A mother asks why some black lives don't matter to other blacks

Jennifer Rivers never imagined that her son's Chuck Taylors would lead to his death.

Rivers, 59, has lived her whole life in South Los Angeles and remembers when wearing the wrong colors in the wrong neighborhood would make you a target. But that was passe — or so she thought. Until last month, when her son Tavin, 19, was shot to death over his red sneakers during their weekly visit to a carwash on the border of blue gang territory.

"The Chucks," she said, her voice still thick with grief and disbelief when we spoke this week, 10 days after she buried her son and five days after three alleged gang members were charged with his murder. "Every kid wears Chuck Taylors … red, white, blue, black. We all got Chucks."

The iconic sneaker is a fashion statement from urban playgrounds to suburban malls. Tavin had them in several colors, his mother said. His favorite was red — not because he belonged to a gang, but because he loved firetrucks.

Tavin was a boy in a young man's body.

He had been hit by a car when he was 3 years old and spent months in a coma. He emerged with brain damage and a stunted body. In his teens, he managed to grow a mustache. But he was still so tiny that Rivers had to buy his clothes in the children's department.

He couldn't read "and was slow on comprehension," his mother said. "I always tried to keep him close to me. I didn't want anybody to hurt him."

Tavin probably had no idea what the hoodlums at the carwash meant when they confronted him over his sneakers. But he did know to walk away. He was heading back to his mother when one of the men pulled a pistol and shot him twice in the back.

Rivers heard the shots. "I turned around and said: 'You just shot my son!' Then bam bam, he shot him again. Two bullets in his chest. They murdered my son right in my face!

"Who does that? Oh my God. Who does that?" She was crying and shouting into the telephone now — wrestling with a question that's hard to answer, but impossible to ignore:

How can some black lives matter so little to other black people?

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It's become a reflexive rejoinder by folks tired of #BlackLivesMatter campaigns: Where are the protests when black men are killed by other black men?

Actually, those protests happen all the time, and have for years: in living rooms and at candlelight vigils, in churches and parks and community centers.

They don't block traffic, rely on catch phrases or send out news releases. They do include grieving families, caring police officers, pastors, students, teachers and former gang members — people who know how deep-seated the problems are. They are not finger-pointing or lobbing demands. They are doing the hard work it takes to reduce street violence and steer young people toward productive lives.

"You can blame the so-called leaders for not doing enough. But you can't blame the community," said LAPD Det. Chris Barling. "They're upset about controversial police shootings and they're upset about black-on-black crime."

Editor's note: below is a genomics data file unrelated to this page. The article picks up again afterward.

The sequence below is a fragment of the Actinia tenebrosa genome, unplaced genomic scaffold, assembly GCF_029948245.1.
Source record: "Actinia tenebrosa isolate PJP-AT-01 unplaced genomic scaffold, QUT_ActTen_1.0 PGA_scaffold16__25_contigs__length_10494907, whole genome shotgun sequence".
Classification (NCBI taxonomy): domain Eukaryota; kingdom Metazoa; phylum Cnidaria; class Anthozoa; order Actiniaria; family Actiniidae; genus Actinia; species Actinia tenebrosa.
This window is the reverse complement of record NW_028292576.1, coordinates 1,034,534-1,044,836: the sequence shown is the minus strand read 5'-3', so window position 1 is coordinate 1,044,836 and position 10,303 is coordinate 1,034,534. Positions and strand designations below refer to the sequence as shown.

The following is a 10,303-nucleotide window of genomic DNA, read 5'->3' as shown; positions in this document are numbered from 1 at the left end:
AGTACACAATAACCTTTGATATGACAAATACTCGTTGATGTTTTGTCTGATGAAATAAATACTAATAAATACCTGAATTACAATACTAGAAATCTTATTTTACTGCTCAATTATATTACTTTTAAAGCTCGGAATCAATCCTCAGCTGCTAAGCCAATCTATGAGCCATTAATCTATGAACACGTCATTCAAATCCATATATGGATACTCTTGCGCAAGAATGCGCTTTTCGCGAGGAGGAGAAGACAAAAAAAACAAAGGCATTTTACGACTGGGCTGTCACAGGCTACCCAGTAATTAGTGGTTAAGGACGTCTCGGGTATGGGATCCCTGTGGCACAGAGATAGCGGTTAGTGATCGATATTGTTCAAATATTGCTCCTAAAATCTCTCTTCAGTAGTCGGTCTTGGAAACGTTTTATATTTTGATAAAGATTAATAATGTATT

Barling, head of homicide in the 77th Street Division, often joins the Cease Fire group that meets each Wednesday night at Bethel African Methodist Episcopal Church at Western Avenue and 79th Street to vent and brainstorm. On Mondays, a similar group, the Watts Gang Task Force, meets near the area's public housing projects. Getting people talking to one another is a start.

All across South Los Angeles, little programs with shoestring budgets operate in church basements, at kitchen tables and in public parks — offering sports teams, mentoring programs, tutoring, field trips and even college scholarships. Anything that might steer young people toward productive lives.

Many rely on a network of onetime gang members who have been trained to reach out to teenagers. "We're not monks or priests, but we are resources," said Ben "Taco" Owens, whose Detours program has a clubhouse where teenagers can use computers to look for jobs or hang out and watch big-screen basketball games. Smoking and drinking are not allowed.

"We don't get paid to do it," he said. "We just do it because we want the violence to stop."

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Jennifer Rivers goes to Inglewood Park Cemetery every day to visit her son's grave. She plans to be in court for every hearing in her son's case.

But don't expect her to offer forgiveness or any redemptive speech. "I want to kill him," she said of the man accused of taking her son's life. "I want to blow his brains out."

When the suspect ran from the carwash, Rivers said, she chased him across the street but lost sight of him. When she returned to comfort her dying son and tell police what she had seen, she was threatened by a young woman who berated her for snitching.

"I told police they'd better get her or I would," Rivers said. The young woman was arrested that day and charged with witness intimidation and conspiracy to commit murder.

That wouldn't have happened if Rivers had been cowed by the no-snitching ethos that makes gang crimes hard to solve.

She has raised nine children on gang-ridden blocks and never backed down, she said. When boys on bikes shot up her house in 1973, "I jumped in my car and ran their asses down.… The police came and caught them both. Shoot at my kids? You are not going to get away with that."

That's what it will take to make an impact on black-on-black crime, she said. "When you see kids [gang] banging in the community, turn them in.... They don't care who they hurt or kill."

I admire her courage. She knows who's to blame in her son's death — and it's not the boy who dared to wear his favorite red shoes in a neighborhood where gang members decree you're only allowed to choose blue.

sandy.banks@latimes.com

Twitter: @SandyBanksLAT

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